• In what ways do gender, sexuality, race, ethnicity, class, and/or ability influence service expectations of librarians; the ways in which service is performed/carried out; and the ways in which service is perceived by others?
• How do definitions and expectations of service shape professional identities of librarians?
• What are the consequences of not meeting service expectations? How do these consequences differ based on personal identities?
• What is the role of power in service roles and how is influenced by intersectional identity?

Section 3: Reworking the Concept of Service in Libraries
This section will attempt to redefine the concept of service in libraries through a variety of critical theoretical lenses. Contributed chapters may, for example, rework service through a feminist, critical race, or critical disability framework. We also welcome theories and perspectives from other fields. Questions explored may include:
• Do we need a new shared definition of service in libraries?
• Should we abandon the ethos of service in libraries altogether?
• If so, what other professional values should take precedence?
• How can service be redefined to promote a critical, just, and inclusive work and patron environment in libraries? Can it do this?

A variety of traditional and nontraditional scholarship methods are welcome, including but not limited to rhetorical analysis, critical analysis, lyric scholarship, autoethnography, ethnography, phenomenological research, interviews, and other methods of exploring personal and collective identity and the ethos of service.

Timeline
• CFP distributed: April 2, 2018
• Deadline for Chapter Proposals: July 15, 2018
• Notification of Accepted Chapter Proposals: October 1, 2018
• First drafts due: January 15, 2019
• Second drafts due: March 15, 2019
• Final drafts due: June 1, 2019
• Editing: June-August 2019
• Submission of final manuscript: September 1, 2019

Submissions

Please email abstracts of up to 500 words to serviceinlibrariesbook (at) gmail (dot) com.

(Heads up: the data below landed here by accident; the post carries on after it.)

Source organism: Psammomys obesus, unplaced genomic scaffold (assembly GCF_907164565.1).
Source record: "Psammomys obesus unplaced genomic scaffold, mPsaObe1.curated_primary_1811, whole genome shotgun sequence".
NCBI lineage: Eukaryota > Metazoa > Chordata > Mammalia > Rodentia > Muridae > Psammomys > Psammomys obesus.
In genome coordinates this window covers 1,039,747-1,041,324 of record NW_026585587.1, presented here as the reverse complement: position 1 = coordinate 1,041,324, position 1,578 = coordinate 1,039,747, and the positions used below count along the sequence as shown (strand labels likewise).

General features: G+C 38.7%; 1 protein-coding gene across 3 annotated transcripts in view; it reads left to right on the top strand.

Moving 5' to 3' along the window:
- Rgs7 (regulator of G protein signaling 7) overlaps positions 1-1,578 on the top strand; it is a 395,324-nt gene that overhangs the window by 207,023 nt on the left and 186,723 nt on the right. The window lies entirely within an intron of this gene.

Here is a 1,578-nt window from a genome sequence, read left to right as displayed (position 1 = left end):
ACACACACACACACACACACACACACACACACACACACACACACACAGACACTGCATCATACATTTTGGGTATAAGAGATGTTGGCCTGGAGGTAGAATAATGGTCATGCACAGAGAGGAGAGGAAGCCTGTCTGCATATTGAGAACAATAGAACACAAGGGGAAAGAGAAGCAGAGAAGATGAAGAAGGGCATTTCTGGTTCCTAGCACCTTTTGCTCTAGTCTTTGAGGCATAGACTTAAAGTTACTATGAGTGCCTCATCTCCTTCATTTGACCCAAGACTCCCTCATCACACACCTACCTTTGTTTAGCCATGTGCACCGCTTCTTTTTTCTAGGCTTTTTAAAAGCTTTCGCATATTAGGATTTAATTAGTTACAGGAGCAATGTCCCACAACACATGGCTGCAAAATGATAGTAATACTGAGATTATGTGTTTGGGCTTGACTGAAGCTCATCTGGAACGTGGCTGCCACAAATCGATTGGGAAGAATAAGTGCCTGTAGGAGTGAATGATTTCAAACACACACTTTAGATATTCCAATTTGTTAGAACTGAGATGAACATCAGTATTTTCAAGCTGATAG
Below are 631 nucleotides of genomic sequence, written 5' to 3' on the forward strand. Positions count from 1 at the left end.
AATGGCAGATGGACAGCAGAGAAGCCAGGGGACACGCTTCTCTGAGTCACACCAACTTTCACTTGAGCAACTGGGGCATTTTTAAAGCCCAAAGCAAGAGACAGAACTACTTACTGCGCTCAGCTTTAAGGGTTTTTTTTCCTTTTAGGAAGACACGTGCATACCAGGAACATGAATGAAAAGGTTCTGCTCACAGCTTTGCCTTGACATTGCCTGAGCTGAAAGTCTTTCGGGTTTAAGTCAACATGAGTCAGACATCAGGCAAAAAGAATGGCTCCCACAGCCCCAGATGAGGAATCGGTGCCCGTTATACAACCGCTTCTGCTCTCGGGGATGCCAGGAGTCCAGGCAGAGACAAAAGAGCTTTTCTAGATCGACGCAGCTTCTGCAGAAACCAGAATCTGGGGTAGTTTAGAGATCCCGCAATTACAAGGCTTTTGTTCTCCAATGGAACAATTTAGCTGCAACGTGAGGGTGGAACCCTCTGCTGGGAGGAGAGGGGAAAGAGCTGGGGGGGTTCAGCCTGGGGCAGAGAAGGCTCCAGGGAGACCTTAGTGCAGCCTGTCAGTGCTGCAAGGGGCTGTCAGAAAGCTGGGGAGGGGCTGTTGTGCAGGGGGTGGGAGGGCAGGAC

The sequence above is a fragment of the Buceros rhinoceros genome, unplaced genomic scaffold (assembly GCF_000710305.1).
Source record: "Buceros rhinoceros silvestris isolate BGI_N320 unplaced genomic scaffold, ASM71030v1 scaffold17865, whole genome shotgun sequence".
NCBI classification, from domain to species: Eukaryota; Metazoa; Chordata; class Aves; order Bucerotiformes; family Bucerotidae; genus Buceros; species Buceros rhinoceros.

Abstracts should briefly describe your topic and how your chapter examines the ethos of service in libraries in relation to identity, and/or a larger theoretical framework. You are welcome to submit multiple abstracts about different possible topics. If your submission is tentatively accepted, the editors may request modifications. Material cannot be previously published.

Final chapters will be in the 2000-5000-word range. Abstracts that discuss service in tribal college libraries, HBCUs, Hispanic-serving institutions, community colleges, archives, special libraries, and libraries outside the United States are especially welcome.

Please direct any questions to Veronica Arellano Douglas and Joanna Gadsby, editors, at varellano (at) gmail (dot) com or jogadsby (at) gmail (dot) com.

About the Editors

Veronica Arellano Douglas is the Reference & Instruction Librarian and Instruction Coordinator at St. Mary’s College of Maryland. She received her BA in English Literature from Rice University and MLIS from the University of North Texas. Her research interests include feminized labor in librarianship, intersectional librarian identity, critical information literacy and librarianship, feminist pedagogy, and relational theory.

Joanna Gadsby is the Instruction Coordinator & Reference Librarian at University of Maryland, Baltimore County. She holds an MLIS from University of Maryland, College Park and an MEd from Loyola University. Her research interests include critical and constructivist pedagogies as well as issues that shape librarian identity.

April 2, 2018

New book: Open Divide: Critical Studies on Open Access

Editors: Ulrich Herb and Joachim Schöpfel
Price: $35.00
Published: April 2018
ISBN: 978-1-63400-029-1
Printed on acid-free paper

Open access has transformed the traditional way of scientific communication. Open repositories and open access journals provide large and free access to articles, theses and dissertations, reports, working papers, proceedings and books but also to other unpublished items, multimedia files and raw data. Fifteen years after the landmark Budapest Declaration, this book invites the reader to a critical assessment of the concept and the reality of open access, with a special attention to its impact in the countries of the Global South.

The success of open access for the dissemination of scientific information cannot be denied. Yet, the growing numbers of OA journals, articles and books should not keep the scientists and librarians from a critical posture towards the reality beyond figures and statistics. Most publications on open access give the impression that there are only benefits and no alternatives to open access. It is time to abandon this blend of marketing, politics and technology-driven ideology and to return to a more scientific and critical stance.